Our early predecessors were dirty and short and they lived in caves. They were lucky to make it past 30 years old, and most children died before they turned 15.⁷ These people most likely spent the majority of their time locating enough resources to stay alive – like animals do. Historians estimate that it took thousands of square miles of walking per tribe to hunt and gather up all of that food.⁸

Agriculture gained momentum sometime around 10,000 BC, which marks the end of the Paleolithic era and the start of the Mesolithic era. But people still had to walk a lot. They could not take a bus, or work remotely from home. Walking is what our bodies evolved to do. It is our main carriage of locomotion. Even if you enjoy a modern diet it is still a good idea to walk more often.



Health Benefits of Walking

Nary a fellow who has not strolled through the garden on an evening constitutional. From cave men to Victorians, walking for health is not a new idea. There are a lot of great reasons to add frequent walks to your exercise routine.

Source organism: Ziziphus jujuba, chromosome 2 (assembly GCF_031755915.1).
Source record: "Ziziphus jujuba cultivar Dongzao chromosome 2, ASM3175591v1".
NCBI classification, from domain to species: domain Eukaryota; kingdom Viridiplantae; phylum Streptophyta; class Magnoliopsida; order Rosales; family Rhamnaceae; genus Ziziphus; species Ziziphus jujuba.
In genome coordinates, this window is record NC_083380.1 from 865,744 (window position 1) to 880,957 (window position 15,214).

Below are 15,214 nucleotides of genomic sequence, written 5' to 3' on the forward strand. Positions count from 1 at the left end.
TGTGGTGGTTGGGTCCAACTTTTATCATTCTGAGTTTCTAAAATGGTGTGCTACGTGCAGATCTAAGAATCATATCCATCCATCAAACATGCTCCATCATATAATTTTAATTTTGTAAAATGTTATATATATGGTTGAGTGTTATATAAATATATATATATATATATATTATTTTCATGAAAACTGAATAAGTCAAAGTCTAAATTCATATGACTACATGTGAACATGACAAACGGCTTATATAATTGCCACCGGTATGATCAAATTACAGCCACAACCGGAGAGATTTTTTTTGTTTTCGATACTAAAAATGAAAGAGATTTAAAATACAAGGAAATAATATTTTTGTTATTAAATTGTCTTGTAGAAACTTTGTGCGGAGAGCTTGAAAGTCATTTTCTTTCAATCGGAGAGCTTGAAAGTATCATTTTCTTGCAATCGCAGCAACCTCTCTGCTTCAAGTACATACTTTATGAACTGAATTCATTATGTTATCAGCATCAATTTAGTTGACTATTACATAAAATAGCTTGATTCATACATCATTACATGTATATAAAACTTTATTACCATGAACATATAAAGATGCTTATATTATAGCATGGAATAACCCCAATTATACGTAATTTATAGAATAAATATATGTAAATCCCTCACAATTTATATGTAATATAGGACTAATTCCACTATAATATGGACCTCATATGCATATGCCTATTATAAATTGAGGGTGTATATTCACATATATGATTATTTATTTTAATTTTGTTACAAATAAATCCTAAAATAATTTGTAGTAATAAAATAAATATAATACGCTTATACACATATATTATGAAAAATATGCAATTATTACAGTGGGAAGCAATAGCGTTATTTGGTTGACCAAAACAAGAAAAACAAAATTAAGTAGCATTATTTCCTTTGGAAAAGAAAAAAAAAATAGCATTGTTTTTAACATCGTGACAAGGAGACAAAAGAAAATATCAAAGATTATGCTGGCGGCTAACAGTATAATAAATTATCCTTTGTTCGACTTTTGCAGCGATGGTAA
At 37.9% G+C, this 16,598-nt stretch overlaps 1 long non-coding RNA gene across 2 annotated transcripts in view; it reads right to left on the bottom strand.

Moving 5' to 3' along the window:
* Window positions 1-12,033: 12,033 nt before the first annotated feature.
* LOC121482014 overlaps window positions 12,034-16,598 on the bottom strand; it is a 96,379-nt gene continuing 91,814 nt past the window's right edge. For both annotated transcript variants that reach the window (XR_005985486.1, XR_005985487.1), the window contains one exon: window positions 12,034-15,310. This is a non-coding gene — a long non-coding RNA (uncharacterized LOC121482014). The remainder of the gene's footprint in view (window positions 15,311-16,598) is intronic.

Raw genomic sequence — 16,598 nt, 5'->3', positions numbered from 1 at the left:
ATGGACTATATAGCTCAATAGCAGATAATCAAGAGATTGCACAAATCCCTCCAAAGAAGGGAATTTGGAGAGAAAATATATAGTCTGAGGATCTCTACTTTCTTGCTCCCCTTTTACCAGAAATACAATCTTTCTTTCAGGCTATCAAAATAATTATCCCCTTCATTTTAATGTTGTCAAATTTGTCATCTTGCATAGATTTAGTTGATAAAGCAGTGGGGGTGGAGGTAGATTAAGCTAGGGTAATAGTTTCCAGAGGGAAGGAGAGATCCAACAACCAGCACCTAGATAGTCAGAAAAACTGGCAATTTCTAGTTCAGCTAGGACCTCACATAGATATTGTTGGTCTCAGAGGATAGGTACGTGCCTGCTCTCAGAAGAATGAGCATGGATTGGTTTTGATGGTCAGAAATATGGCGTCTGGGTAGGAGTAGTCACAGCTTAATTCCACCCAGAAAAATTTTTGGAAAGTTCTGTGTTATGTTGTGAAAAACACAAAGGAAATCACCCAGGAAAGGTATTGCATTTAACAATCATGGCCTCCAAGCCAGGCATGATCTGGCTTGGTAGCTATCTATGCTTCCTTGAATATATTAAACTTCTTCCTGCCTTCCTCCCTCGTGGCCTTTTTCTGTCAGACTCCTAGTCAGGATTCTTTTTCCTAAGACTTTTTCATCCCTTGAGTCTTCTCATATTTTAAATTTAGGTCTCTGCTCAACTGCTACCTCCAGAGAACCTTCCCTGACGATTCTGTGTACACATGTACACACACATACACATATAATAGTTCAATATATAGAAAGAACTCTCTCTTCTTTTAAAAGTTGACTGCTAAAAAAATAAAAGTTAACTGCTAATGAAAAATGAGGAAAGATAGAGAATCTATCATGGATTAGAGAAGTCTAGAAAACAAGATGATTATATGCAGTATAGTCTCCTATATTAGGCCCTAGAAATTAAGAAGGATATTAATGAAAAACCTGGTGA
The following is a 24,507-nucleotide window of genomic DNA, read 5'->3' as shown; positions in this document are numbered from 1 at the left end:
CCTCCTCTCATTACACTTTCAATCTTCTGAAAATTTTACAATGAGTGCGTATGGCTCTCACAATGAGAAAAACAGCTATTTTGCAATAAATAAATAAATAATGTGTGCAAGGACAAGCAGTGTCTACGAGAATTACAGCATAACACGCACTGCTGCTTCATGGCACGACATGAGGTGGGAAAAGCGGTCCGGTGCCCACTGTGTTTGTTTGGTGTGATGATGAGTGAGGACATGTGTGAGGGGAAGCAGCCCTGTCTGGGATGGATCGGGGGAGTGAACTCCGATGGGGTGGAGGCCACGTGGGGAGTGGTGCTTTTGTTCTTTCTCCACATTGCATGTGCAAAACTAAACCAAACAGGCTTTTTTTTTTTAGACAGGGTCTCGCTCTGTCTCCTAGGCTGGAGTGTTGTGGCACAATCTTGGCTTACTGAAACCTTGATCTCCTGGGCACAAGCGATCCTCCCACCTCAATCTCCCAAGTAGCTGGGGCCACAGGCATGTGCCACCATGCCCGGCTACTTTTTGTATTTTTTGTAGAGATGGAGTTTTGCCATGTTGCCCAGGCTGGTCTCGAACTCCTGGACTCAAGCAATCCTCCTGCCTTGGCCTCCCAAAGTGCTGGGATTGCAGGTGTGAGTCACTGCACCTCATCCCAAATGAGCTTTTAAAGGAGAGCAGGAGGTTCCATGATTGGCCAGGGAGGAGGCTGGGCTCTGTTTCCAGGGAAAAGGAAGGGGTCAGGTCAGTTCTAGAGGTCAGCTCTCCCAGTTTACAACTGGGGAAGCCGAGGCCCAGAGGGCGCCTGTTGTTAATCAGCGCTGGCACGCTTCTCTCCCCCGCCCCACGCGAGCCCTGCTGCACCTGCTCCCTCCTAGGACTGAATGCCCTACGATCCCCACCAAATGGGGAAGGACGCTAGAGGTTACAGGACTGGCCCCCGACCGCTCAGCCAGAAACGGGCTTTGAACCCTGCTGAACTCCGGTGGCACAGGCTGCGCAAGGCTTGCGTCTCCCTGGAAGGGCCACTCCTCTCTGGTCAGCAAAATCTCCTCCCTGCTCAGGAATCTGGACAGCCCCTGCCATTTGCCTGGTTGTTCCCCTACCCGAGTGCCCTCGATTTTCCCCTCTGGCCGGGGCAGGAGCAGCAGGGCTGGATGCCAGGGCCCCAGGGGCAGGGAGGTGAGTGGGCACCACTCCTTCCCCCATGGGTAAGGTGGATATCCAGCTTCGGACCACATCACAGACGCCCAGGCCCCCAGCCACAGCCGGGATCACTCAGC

• Cute Butt – Walking is one of the best exercises you can do to tone the muscles in your gluteals plus the entire leg connected to them.
  • Exercise Your Brain – The ability to walk long distances has been linked to improving memory in seniors and raising grade scores for adolescents.
  • Gateway Exercise – Professionals recommend walking to people just starting out with exercise, simply because it is a free activity that anyone can do, provided they have full use of their legs.
  • Lose Weight – People that walk regularly each week are more likely to lose weight without making any changes to their diet. It also reduces body fat and boosts the immune function.
  • Meditation and Musings – Buddhists advocate walking meditation as a means of clearing the mind, and focusing on the present that is all around you as you take the steps.